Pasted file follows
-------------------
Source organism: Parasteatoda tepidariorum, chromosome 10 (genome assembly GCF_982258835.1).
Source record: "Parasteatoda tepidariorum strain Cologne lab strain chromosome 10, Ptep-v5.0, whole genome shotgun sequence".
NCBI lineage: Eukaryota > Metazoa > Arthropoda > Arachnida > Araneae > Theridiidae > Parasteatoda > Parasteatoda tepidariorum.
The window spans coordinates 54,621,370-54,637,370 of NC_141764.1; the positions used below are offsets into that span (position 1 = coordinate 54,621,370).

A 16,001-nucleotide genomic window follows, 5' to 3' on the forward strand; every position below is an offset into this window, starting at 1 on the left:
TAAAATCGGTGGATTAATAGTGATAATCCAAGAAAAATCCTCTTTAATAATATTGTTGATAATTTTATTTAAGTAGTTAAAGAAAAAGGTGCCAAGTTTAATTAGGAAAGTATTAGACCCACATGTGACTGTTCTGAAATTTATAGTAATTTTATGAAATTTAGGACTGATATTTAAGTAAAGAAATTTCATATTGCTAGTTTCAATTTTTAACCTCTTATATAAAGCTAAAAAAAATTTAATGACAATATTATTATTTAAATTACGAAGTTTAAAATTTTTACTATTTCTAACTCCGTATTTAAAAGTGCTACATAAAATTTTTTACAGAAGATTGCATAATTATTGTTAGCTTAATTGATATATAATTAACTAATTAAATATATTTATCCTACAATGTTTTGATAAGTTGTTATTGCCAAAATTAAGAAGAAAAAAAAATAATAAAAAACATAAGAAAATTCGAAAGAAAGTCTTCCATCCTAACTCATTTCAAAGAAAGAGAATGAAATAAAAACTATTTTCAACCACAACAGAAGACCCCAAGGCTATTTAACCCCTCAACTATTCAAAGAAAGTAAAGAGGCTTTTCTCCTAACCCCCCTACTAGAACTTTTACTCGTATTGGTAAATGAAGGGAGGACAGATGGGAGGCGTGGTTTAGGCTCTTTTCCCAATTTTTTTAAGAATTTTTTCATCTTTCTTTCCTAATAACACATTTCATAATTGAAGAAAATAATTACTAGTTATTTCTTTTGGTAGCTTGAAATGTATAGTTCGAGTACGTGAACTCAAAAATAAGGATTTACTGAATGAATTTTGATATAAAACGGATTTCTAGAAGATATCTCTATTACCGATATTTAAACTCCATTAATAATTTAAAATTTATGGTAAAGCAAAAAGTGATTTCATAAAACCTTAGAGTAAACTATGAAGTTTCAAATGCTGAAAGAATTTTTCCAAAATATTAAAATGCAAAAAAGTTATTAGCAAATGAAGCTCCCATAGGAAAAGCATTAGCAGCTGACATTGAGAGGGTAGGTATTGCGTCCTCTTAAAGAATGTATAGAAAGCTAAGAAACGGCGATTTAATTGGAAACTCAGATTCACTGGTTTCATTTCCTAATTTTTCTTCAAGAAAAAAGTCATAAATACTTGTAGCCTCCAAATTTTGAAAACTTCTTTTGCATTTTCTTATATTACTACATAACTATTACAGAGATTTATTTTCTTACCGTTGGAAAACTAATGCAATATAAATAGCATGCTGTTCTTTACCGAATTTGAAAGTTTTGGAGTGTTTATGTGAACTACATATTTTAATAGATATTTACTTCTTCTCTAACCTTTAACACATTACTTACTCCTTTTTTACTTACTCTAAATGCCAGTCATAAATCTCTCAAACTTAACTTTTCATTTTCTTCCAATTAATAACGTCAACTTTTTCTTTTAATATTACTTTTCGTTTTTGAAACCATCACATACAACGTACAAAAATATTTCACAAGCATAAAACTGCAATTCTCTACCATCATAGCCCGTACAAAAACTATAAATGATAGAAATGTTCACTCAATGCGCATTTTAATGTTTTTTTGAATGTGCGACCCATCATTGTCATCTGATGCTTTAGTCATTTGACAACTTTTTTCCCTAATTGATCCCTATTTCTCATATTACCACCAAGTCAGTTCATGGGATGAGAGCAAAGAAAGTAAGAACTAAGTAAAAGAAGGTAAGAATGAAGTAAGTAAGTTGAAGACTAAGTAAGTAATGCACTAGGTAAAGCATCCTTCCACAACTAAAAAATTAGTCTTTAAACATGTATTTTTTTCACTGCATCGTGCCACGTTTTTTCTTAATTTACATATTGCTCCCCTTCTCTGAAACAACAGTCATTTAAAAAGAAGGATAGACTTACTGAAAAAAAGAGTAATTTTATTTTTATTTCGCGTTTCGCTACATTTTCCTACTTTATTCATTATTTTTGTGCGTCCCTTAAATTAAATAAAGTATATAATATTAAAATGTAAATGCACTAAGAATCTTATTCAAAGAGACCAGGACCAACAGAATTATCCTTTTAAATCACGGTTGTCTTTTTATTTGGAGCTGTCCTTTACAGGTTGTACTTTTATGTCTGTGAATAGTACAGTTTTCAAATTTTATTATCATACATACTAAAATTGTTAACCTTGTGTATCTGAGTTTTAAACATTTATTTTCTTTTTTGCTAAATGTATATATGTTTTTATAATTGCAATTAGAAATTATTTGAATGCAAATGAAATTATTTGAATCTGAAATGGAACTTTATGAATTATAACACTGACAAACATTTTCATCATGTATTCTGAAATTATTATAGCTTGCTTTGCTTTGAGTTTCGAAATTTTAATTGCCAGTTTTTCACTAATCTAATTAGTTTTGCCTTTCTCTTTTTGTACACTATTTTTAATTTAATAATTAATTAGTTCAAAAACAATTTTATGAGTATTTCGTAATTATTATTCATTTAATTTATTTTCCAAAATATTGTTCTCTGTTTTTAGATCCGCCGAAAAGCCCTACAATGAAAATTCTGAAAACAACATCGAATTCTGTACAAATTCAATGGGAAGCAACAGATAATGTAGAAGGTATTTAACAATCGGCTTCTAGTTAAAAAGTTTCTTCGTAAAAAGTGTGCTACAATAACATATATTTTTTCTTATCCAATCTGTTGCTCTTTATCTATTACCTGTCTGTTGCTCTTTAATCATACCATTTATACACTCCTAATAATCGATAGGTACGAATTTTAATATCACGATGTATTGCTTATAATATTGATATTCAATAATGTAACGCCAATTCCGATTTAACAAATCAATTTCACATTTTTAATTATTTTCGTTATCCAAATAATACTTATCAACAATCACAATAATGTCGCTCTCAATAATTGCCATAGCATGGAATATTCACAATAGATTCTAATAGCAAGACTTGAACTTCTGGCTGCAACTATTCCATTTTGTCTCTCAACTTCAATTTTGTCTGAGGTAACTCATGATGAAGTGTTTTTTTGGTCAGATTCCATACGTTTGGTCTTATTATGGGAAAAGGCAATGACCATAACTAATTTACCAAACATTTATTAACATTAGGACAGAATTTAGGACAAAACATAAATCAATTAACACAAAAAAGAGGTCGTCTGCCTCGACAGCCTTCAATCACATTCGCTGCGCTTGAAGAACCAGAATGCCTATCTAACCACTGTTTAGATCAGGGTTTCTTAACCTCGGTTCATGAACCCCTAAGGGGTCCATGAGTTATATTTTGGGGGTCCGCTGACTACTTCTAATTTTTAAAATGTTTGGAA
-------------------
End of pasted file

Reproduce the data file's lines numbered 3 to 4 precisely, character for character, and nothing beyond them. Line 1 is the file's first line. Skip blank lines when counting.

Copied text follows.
NCBI lineage: Eukaryota > Metazoa > Arthropoda > Arachnida > Araneae > Theridiidae > Parasteatoda > Parasteatoda tepidariorum.
The window spans coordinates 54,621,370-54,637,370 of NC_141764.1; the positions used below are offsets into that span (position 1 = coordinate 54,621,370).